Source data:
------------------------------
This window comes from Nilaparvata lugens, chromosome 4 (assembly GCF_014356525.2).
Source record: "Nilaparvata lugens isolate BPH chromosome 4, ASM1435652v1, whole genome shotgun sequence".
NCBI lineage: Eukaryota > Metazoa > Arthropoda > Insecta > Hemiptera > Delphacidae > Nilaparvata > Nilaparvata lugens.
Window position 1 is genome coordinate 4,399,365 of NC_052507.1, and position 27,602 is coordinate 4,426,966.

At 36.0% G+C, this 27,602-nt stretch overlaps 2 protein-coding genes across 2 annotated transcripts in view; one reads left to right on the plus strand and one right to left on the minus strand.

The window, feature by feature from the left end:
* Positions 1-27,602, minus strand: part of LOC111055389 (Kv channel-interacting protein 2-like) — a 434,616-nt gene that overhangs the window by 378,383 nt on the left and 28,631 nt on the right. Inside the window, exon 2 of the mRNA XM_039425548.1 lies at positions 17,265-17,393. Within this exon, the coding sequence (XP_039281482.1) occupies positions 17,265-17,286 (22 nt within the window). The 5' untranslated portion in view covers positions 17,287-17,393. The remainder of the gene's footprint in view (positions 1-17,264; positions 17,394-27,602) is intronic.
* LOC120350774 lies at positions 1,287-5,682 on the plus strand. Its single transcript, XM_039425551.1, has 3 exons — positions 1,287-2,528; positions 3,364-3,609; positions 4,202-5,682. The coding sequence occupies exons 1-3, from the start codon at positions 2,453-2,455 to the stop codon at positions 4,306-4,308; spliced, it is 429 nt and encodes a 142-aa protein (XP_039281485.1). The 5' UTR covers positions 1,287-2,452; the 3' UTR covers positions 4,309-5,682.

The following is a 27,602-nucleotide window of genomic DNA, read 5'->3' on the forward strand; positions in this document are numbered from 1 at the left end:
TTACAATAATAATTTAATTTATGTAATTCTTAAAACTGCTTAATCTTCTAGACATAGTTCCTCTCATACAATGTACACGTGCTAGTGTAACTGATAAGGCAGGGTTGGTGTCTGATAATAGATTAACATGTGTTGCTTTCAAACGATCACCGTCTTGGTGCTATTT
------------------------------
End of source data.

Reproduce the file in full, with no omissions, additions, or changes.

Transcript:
This window comes from Nilaparvata lugens, chromosome 4 (assembly GCF_014356525.2).
Source record: "Nilaparvata lugens isolate BPH chromosome 4, ASM1435652v1, whole genome shotgun sequence".
NCBI lineage: Eukaryota > Metazoa > Arthropoda > Insecta > Hemiptera > Delphacidae > Nilaparvata > Nilaparvata lugens.
Window position 1 is genome coordinate 4,399,365 of NC_052507.1, and position 27,602 is coordinate 4,426,966.

At 36.0% G+C, this 27,602-nt stretch overlaps 2 protein-coding genes across 2 annotated transcripts in view; one reads left to right on the plus strand and one right to left on the minus strand.

The window, feature by feature from the left end:
* Positions 1-27,602, minus strand: part of LOC111055389 (Kv channel-interacting protein 2-like) — a 434,616-nt gene that overhangs the window by 378,383 nt on the left and 28,631 nt on the right. Inside the window, exon 2 of the mRNA XM_039425548.1 lies at positions 17,265-17,393. Within this exon, the coding sequence (XP_039281482.1) occupies positions 17,265-17,286 (22 nt within the window). The 5' untranslated portion in view covers positions 17,287-17,393. The remainder of the gene's footprint in view (positions 1-17,264; positions 17,394-27,602) is intronic.
* LOC120350774 lies at positions 1,287-5,682 on the plus strand. Its single transcript, XM_039425551.1, has 3 exons — positions 1,287-2,528; positions 3,364-3,609; positions 4,202-5,682. The coding sequence occupies exons 1-3, from the start codon at positions 2,453-2,455 to the stop codon at positions 4,306-4,308; spliced, it is 429 nt and encodes a 142-aa protein (XP_039281485.1). The 5' UTR covers positions 1,287-2,452; the 3' UTR covers positions 4,309-5,682.

The following is a 27,602-nucleotide window of genomic DNA, read 5'->3' on the forward strand; positions in this document are numbered from 1 at the left end:
TTACAATAATAATTTAATTTATGTAATTCTTAAAACTGCTTAATCTTCTAGACATAGTTCCTCTCATACAATGTACACGTGCTAGTGTAACTGATAAGGCAGGGTTGGTGTCTGATAATAGATTAACATGTGTTGCTTTCAAACGATCACCGTCTTGGTGCTATTT